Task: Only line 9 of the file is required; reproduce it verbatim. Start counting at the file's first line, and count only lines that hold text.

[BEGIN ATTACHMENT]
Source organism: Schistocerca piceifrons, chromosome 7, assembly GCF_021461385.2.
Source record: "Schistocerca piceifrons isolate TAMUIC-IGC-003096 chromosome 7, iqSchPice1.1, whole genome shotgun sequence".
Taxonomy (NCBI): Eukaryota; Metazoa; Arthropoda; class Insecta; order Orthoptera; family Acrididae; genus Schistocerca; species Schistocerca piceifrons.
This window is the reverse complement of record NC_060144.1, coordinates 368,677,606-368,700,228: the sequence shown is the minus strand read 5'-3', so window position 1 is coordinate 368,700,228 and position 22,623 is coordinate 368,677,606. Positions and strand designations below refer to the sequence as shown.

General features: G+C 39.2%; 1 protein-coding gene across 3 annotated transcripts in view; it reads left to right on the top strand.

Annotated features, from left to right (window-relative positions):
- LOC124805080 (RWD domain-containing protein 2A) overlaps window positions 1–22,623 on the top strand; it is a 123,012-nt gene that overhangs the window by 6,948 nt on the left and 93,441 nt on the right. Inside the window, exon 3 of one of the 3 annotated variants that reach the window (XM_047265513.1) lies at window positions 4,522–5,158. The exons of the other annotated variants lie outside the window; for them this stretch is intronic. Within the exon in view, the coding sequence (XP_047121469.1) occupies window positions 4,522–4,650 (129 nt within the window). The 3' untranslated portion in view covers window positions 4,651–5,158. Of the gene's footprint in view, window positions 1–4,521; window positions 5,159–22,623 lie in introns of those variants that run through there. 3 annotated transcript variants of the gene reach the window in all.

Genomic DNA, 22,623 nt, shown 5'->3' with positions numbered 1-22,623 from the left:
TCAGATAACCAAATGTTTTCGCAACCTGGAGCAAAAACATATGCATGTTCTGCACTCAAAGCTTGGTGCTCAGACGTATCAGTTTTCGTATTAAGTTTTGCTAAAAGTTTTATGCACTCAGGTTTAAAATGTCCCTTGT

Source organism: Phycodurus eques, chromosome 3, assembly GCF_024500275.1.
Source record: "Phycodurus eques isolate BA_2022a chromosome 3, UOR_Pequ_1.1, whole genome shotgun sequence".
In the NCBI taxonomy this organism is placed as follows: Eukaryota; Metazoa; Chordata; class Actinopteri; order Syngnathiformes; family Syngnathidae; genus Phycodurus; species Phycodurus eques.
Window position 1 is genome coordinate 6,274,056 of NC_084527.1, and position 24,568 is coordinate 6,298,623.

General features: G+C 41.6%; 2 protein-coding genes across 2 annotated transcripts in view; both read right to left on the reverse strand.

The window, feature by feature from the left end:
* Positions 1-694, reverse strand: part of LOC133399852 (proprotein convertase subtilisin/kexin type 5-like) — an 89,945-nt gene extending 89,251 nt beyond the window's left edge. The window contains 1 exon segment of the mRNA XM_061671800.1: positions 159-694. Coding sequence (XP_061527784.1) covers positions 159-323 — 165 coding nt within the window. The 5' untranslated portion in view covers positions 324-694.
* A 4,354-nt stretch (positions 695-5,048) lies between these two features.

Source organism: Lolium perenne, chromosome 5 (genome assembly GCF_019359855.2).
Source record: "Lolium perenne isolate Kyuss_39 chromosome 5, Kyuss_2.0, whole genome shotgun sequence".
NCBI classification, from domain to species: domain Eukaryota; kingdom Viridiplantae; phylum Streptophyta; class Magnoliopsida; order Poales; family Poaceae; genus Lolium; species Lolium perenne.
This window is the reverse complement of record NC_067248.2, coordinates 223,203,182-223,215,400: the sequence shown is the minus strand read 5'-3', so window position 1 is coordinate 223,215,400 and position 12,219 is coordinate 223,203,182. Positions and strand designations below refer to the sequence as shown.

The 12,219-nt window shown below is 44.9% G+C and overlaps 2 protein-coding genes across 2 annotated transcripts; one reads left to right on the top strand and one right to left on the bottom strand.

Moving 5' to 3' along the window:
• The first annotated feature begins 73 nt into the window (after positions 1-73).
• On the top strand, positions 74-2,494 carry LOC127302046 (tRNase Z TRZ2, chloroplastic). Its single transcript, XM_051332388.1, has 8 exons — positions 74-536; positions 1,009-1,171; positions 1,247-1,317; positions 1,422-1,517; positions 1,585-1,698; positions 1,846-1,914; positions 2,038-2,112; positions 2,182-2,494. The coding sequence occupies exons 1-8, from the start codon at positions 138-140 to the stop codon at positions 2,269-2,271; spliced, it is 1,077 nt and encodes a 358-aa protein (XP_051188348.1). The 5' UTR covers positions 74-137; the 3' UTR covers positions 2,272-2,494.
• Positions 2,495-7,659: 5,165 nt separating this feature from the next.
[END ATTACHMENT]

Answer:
TCAGATAACCAAATGTTTTCGCAACCTGGAGCAAAAACATATGCATGTTCTGCACTCAAAGCTTGGTGCTCAGACGTATCAGTTTTCGTATTAAGTTTTGCTAAAAGTTTTATGCACTCAGGTTTAAAATGTCCCTTGT